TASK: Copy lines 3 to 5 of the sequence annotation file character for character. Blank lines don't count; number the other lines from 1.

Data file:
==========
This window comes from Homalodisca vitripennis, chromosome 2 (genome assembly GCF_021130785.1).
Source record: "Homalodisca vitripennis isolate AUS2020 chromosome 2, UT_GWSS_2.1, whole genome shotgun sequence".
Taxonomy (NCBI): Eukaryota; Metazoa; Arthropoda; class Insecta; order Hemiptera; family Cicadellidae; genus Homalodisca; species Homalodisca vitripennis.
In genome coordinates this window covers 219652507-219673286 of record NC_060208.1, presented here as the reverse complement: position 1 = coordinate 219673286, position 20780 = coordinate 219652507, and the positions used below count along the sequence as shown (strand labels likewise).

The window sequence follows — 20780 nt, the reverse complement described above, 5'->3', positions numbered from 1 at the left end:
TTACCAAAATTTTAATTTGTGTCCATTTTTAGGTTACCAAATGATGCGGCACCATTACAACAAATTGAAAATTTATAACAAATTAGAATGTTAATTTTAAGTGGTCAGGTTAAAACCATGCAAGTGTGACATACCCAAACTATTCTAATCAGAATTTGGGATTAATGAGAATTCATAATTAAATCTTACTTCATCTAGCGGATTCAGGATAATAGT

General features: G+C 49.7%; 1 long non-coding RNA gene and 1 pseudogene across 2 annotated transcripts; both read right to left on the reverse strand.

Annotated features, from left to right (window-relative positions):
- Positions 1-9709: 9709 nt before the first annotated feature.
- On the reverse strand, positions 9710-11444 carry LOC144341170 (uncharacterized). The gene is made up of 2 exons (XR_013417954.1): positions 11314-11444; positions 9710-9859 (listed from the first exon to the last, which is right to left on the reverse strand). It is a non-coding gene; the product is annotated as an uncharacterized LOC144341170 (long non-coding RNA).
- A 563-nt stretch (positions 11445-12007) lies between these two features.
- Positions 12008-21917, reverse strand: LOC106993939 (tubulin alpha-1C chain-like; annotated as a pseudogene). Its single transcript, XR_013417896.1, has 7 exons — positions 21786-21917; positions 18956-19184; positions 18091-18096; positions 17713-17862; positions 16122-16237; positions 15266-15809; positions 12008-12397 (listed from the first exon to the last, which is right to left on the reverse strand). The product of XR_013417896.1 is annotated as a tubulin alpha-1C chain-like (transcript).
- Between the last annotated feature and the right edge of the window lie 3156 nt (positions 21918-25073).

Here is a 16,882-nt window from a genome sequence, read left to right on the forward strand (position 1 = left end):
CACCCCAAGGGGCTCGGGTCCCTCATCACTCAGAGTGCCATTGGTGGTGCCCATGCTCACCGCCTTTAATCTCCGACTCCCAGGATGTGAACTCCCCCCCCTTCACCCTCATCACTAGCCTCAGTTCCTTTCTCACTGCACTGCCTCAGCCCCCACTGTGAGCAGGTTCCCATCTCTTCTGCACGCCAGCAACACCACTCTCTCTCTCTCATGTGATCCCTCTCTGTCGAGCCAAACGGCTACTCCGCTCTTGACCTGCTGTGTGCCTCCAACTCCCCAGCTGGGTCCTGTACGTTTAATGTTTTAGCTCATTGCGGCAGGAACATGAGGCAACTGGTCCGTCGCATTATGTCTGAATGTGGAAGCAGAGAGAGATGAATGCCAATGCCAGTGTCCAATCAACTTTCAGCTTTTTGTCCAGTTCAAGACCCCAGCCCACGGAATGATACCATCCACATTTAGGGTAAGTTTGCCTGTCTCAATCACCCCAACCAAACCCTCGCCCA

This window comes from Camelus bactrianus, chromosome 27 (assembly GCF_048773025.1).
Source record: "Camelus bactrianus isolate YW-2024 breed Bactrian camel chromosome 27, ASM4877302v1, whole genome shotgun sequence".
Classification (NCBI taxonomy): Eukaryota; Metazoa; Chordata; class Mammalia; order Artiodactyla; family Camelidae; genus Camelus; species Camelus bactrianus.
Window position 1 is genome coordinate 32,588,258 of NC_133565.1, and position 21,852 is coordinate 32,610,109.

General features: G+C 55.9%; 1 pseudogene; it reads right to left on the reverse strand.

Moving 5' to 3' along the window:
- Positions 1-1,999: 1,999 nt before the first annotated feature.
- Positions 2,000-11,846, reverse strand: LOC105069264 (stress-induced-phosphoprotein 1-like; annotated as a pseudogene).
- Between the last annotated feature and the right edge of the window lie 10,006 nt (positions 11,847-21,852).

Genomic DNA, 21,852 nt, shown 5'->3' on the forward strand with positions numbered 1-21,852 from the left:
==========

Taxonomy (NCBI): Eukaryota; Metazoa; Arthropoda; class Insecta; order Hemiptera; family Cicadellidae; genus Homalodisca; species Homalodisca vitripennis.
In genome coordinates this window covers 219652507-219673286 of record NC_060208.1, presented here as the reverse complement: position 1 = coordinate 219673286, position 20780 = coordinate 219652507, and the positions used below count along the sequence as shown (strand labels likewise).

The window sequence follows — 20780 nt, the reverse complement described above, 5'->3', positions numbered from 1 at the left end: